TIMMINS, ON — On Feb. 16, the Porcupine Health Unit region was one of 27 health units in Ontario began moving out of lockdown. For Timmins, the decision landed the northern city in the Orange Zone of Ontario’s COVID-19 Response Framework.
Before the Boxing Day stay-at-home orders, the community was in the Green Zone and local businesses say they hope to be back there again soon. Judging by the zero daily cases recorded on Feb. 17, they have a good chance.
The Ontario government says that after a public health region returns to the framework, they will stay in that level for at least two weeks. Then the government will assess the impact of public health and workplace safety measures to determine if the region should stay where they are or be moved to a different level.
Under the Orange Zone, businesses are able to reopen with enhanced measures and restrictions. Businesses must post signs outside the store warning patrons not to enter if they have COVID-19 symptoms.
Cindy Campbell is the executive director of Downtown Timmins which is a member-based organization that exists as appointed by the Municipal Act. The organization has 250 member businesses.
Campbell is welcoming the reopening for her community which is the fourth-largest city in northeastern Ontario with a population of 41,788. Timmins is known for its history as a mining and forestry community. These days it is a regional service and distribution hub as well.
“There have been a lot of small businesses that have struggled but have been resilient and tenacious and have kept their businesses going.” Many businesses have developing websites and offering curbside pickup and home delivery.
Still, “I think it’s just really important that we all realize that this isn’t over,” says Campbell. “And that we all still play a big part in ensuring that you know we are all responsible for ourselves and we’re responsible for our neighbours.”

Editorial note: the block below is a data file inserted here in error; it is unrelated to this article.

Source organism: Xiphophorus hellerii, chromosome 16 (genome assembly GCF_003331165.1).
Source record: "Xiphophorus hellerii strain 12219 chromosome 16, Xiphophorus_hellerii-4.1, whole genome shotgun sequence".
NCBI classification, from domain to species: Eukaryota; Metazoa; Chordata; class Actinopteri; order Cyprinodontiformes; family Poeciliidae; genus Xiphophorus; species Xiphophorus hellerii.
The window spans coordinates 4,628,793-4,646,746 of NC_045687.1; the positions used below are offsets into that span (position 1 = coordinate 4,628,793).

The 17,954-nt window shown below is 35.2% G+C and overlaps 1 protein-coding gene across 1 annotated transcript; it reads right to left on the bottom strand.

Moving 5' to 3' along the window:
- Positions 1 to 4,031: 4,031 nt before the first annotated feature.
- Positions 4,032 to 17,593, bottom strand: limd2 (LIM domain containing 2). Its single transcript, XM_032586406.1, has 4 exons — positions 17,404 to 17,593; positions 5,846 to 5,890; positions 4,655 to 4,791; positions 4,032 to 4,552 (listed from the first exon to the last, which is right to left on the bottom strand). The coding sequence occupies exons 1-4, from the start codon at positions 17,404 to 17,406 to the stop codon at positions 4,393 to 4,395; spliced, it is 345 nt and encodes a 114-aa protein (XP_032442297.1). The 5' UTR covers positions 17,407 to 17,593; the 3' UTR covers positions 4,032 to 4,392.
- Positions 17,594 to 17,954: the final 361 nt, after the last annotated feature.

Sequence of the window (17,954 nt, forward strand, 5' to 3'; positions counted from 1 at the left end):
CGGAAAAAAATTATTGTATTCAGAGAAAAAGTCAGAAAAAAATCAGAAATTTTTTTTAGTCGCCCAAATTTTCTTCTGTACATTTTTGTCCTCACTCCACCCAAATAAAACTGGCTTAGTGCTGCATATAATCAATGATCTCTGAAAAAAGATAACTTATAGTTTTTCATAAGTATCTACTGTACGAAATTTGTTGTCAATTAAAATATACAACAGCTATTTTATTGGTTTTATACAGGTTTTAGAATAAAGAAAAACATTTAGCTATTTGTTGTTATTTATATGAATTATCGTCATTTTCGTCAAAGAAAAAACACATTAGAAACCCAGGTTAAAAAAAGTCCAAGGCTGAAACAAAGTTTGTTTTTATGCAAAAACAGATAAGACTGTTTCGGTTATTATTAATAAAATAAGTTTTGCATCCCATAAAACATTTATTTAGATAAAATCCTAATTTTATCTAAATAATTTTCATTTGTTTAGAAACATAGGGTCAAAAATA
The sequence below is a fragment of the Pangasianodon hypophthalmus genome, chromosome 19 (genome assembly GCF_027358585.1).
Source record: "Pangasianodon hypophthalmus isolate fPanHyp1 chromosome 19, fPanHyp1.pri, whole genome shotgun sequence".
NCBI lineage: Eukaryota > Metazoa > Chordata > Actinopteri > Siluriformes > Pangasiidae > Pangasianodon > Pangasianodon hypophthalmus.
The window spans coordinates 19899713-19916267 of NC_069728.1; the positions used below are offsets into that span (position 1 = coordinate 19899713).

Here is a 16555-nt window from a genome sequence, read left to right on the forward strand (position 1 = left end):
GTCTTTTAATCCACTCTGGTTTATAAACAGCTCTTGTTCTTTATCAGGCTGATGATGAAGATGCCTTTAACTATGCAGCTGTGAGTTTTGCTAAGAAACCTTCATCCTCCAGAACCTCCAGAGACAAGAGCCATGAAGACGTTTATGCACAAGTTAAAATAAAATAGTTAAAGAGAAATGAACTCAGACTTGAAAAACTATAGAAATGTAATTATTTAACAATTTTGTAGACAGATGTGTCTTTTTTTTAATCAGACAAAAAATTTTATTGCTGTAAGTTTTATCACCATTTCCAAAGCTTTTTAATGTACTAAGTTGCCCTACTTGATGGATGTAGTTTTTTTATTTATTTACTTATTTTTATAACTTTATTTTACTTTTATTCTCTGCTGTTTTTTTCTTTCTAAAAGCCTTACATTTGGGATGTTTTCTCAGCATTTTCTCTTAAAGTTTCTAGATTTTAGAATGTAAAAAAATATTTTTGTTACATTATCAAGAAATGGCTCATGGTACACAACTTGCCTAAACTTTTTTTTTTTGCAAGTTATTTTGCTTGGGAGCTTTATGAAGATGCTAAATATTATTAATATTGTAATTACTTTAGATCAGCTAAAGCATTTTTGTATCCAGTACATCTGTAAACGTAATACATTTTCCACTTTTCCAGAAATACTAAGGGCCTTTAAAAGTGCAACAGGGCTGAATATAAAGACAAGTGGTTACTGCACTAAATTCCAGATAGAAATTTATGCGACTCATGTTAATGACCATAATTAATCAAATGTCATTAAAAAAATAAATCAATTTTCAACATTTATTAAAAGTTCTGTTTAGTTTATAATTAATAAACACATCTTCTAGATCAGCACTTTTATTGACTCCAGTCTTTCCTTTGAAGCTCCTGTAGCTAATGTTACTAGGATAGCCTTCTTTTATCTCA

Campbell encourages those that have needs to get out to shop local. “These are the businesses in our heart of the city.” These are the same businesses that contribute to charitable drives, sporting events, and sponsor teams and high school events, says Campbell.
“Now is the time to turn around and sponsor them and make sure that you shop local rather than you know big box office or online.”
Relics is Timmins only antique, vintage and retro store.
“I’ve been in business about 15 years now. It started off small in a small location and it grew up there,” says Relics owner Jackie MacNeil.
“I have the antiques, the collectables and retro. There’s anything from furniture to jewelry to linens, tools … anything that is old, collectable or unusual, that’s what I like to get in my store.”
Before to the shutdown, MacNeil was wrestling with how to conduct her business. Curbside sales didn’t really fit the store. “Curbside doesn’t work that well for me because if someone wants to look at a dresser, I can’t drag a dresser to the doorway for them to look at,” MacNeil said. Because of the nature of the business, the lockdown effectively closed the store.
While other businesses struggled with customer limits inside the store, MacNeil said that was not Relics’ problem.
She said there is never a huge amount of people in the store at one time. “It’s not like Walmart or a pharmacy or a grocery store. So, I never had that problem.”
Now, to get her customers back into the store, MacNeil has posted news of a sale on Relics Facebook page.
“Store UPDATE! A big hello to everyone. Hope you are all OK and hanging in there. We will be open starting Wednesday with regular hours, and following health safety protocol for COVID.There will be a tax free sale STOREWIDE! Hope to see you all soon.” Thanks for your patience and support.”
The Timmins Museum is another establishment reopening their doors. “One of our travelling exhibits has just arrived so we’re just setting up,” says the museum’s program co-ordinator Monica Towsley.
The museum will open Feb. 22 and the staff is excited to welcome the public back to the exhibits and workshops.
The museum did move workshops to a virtual space but before Christmas they believed the public needed some in-person interaction and created an in-person wreath making class, says Towsley.
“We’re hoping that now that were back to how things were before the lockdown in December that we can kind of go in that direction again.”
The museum will still offer online programming for those who do not feel comfortable around groups of people.
“Being up north, we are pretty isolated here, explains Towsley. “So, hopefully we’ll just be going towards the green zone. I hope to go back to that.”